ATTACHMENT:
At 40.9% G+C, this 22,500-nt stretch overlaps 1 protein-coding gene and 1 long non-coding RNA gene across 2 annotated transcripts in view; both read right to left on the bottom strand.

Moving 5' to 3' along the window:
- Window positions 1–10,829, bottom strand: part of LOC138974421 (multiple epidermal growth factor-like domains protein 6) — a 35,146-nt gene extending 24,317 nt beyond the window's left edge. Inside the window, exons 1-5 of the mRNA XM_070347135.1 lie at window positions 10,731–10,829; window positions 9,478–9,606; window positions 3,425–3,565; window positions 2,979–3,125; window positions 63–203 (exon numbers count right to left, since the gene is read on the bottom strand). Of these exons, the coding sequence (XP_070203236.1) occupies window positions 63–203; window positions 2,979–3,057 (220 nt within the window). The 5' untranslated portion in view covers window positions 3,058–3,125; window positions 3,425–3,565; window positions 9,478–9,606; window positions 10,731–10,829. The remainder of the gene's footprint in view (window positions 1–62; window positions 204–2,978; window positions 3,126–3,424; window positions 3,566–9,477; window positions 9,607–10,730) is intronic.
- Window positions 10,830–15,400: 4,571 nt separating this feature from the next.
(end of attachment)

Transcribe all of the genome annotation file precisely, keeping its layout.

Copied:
At 40.9% G+C, this 22,500-nt stretch overlaps 1 protein-coding gene and 1 long non-coding RNA gene across 2 annotated transcripts in view; both read right to left on the bottom strand.

Moving 5' to 3' along the window:
- Window positions 1–10,829, bottom strand: part of LOC138974421 (multiple epidermal growth factor-like domains protein 6) — a 35,146-nt gene extending 24,317 nt beyond the window's left edge. Inside the window, exons 1-5 of the mRNA XM_070347135.1 lie at window positions 10,731–10,829; window positions 9,478–9,606; window positions 3,425–3,565; window positions 2,979–3,125; window positions 63–203 (exon numbers count right to left, since the gene is read on the bottom strand). Of these exons, the coding sequence (XP_070203236.1) occupies window positions 63–203; window positions 2,979–3,057 (220 nt within the window). The 5' untranslated portion in view covers window positions 3,058–3,125; window positions 3,425–3,565; window positions 9,478–9,606; window positions 10,731–10,829. The remainder of the gene's footprint in view (window positions 1–62; window positions 204–2,978; window positions 3,126–3,424; window positions 3,566–9,477; window positions 9,607–10,730) is intronic.
- Window positions 10,830–15,400: 4,571 nt separating this feature from the next.